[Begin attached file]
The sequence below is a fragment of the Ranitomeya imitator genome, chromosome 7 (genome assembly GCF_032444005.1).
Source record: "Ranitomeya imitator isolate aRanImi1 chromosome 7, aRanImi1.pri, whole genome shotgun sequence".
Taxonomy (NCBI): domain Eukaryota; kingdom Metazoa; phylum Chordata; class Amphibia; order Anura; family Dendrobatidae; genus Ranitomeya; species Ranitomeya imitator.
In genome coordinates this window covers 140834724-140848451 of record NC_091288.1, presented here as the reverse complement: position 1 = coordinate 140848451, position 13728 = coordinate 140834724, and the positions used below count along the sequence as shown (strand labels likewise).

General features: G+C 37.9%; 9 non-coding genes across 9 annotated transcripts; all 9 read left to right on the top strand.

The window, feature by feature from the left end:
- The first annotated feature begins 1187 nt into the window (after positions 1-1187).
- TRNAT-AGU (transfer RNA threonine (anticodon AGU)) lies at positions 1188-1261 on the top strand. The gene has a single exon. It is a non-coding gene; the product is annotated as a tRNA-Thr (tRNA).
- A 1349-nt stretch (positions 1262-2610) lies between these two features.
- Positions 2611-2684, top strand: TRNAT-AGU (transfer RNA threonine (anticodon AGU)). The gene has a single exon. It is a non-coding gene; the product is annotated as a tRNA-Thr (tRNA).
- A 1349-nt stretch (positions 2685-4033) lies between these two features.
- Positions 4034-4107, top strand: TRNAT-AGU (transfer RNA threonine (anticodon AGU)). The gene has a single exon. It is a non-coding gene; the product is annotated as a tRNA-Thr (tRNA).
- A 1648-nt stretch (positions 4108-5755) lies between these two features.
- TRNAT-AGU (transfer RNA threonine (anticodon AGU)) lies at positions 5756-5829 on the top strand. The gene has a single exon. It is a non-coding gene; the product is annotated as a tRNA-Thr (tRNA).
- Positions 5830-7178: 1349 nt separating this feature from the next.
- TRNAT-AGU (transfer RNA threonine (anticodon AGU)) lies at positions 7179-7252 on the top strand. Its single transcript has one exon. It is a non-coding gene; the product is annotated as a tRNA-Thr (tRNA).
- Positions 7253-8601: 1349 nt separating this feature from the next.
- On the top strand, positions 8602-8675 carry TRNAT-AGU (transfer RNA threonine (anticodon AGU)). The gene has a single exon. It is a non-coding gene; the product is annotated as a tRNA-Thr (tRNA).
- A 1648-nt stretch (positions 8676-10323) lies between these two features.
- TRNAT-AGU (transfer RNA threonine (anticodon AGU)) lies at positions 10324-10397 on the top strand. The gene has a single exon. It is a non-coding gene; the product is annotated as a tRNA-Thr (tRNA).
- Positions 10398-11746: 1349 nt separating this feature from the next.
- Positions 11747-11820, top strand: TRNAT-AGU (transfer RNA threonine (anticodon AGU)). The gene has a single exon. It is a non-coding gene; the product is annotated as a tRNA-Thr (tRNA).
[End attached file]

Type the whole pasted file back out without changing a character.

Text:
The sequence below is a fragment of the Ranitomeya imitator genome, chromosome 7 (genome assembly GCF_032444005.1).
Source record: "Ranitomeya imitator isolate aRanImi1 chromosome 7, aRanImi1.pri, whole genome shotgun sequence".
Taxonomy (NCBI): domain Eukaryota; kingdom Metazoa; phylum Chordata; class Amphibia; order Anura; family Dendrobatidae; genus Ranitomeya; species Ranitomeya imitator.
In genome coordinates this window covers 140834724-140848451 of record NC_091288.1, presented here as the reverse complement: position 1 = coordinate 140848451, position 13728 = coordinate 140834724, and the positions used below count along the sequence as shown (strand labels likewise).

General features: G+C 37.9%; 9 non-coding genes across 9 annotated transcripts; all 9 read left to right on the top strand.

The window, feature by feature from the left end:
- The first annotated feature begins 1187 nt into the window (after positions 1-1187).
- TRNAT-AGU (transfer RNA threonine (anticodon AGU)) lies at positions 1188-1261 on the top strand. The gene has a single exon. It is a non-coding gene; the product is annotated as a tRNA-Thr (tRNA).
- A 1349-nt stretch (positions 1262-2610) lies between these two features.
- Positions 2611-2684, top strand: TRNAT-AGU (transfer RNA threonine (anticodon AGU)). The gene has a single exon. It is a non-coding gene; the product is annotated as a tRNA-Thr (tRNA).
- A 1349-nt stretch (positions 2685-4033) lies between these two features.
- Positions 4034-4107, top strand: TRNAT-AGU (transfer RNA threonine (anticodon AGU)). The gene has a single exon. It is a non-coding gene; the product is annotated as a tRNA-Thr (tRNA).
- A 1648-nt stretch (positions 4108-5755) lies between these two features.
- TRNAT-AGU (transfer RNA threonine (anticodon AGU)) lies at positions 5756-5829 on the top strand. The gene has a single exon. It is a non-coding gene; the product is annotated as a tRNA-Thr (tRNA).
- Positions 5830-7178: 1349 nt separating this feature from the next.
- TRNAT-AGU (transfer RNA threonine (anticodon AGU)) lies at positions 7179-7252 on the top strand. Its single transcript has one exon. It is a non-coding gene; the product is annotated as a tRNA-Thr (tRNA).
- Positions 7253-8601: 1349 nt separating this feature from the next.
- On the top strand, positions 8602-8675 carry TRNAT-AGU (transfer RNA threonine (anticodon AGU)). The gene has a single exon. It is a non-coding gene; the product is annotated as a tRNA-Thr (tRNA).
- A 1648-nt stretch (positions 8676-10323) lies between these two features.
- TRNAT-AGU (transfer RNA threonine (anticodon AGU)) lies at positions 10324-10397 on the top strand. The gene has a single exon. It is a non-coding gene; the product is annotated as a tRNA-Thr (tRNA).
- Positions 10398-11746: 1349 nt separating this feature from the next.
- Positions 11747-11820, top strand: TRNAT-AGU (transfer RNA threonine (anticodon AGU)). The gene has a single exon. It is a non-coding gene; the product is annotated as a tRNA-Thr (tRNA).